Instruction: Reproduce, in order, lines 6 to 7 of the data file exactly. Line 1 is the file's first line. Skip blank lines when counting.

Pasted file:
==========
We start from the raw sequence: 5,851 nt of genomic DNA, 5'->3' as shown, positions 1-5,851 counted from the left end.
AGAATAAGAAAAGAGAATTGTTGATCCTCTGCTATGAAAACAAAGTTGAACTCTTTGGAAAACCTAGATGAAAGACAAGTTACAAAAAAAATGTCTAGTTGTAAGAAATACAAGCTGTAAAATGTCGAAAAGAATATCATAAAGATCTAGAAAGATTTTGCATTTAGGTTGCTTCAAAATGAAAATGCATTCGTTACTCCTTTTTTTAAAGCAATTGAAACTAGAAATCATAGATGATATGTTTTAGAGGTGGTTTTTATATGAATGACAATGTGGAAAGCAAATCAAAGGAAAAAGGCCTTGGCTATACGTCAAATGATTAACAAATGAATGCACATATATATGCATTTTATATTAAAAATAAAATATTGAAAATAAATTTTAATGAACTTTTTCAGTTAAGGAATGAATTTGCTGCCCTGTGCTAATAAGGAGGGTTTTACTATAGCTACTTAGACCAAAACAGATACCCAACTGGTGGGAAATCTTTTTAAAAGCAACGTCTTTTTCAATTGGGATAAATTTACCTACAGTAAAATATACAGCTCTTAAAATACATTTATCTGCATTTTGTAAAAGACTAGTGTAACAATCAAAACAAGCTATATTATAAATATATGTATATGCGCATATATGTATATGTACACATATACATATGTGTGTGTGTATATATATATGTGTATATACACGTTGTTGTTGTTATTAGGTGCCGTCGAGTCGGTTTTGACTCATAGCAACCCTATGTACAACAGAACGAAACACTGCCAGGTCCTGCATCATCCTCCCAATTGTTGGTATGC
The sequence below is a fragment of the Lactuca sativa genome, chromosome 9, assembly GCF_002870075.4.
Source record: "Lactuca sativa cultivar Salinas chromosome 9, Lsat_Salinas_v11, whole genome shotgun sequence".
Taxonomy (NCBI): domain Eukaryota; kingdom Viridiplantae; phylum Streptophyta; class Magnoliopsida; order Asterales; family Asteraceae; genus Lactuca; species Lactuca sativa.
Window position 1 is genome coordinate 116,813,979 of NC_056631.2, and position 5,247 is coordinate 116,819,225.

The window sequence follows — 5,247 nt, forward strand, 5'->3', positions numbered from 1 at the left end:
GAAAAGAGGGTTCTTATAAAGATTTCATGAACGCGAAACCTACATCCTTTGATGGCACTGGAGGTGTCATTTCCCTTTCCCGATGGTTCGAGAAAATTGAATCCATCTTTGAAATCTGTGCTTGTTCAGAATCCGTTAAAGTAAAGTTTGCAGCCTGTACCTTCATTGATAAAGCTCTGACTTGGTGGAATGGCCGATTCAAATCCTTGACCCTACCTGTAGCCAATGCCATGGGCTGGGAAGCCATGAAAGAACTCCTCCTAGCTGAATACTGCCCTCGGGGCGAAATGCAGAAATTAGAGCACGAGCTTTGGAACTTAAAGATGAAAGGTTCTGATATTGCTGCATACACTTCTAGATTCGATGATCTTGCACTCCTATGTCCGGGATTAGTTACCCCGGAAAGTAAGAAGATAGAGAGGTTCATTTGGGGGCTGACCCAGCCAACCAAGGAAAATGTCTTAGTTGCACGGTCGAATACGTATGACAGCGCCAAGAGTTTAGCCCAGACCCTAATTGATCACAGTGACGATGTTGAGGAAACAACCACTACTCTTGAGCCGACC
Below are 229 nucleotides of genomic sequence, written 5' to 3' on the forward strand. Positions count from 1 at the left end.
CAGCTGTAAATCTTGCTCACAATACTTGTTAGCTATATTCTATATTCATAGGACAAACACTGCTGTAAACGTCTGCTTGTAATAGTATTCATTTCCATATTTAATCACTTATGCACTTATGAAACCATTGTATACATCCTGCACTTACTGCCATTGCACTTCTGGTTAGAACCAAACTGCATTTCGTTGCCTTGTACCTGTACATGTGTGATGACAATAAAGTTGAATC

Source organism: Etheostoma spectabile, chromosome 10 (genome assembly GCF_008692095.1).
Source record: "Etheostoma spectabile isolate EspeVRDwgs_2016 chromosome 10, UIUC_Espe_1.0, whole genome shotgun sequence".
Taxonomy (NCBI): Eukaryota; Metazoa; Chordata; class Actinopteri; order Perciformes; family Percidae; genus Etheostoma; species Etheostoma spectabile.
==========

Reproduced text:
Window position 1 is genome coordinate 116,813,979 of NC_056631.2, and position 5,247 is coordinate 116,819,225.

The window sequence follows — 5,247 nt, forward strand, 5'->3', positions numbered from 1 at the left end: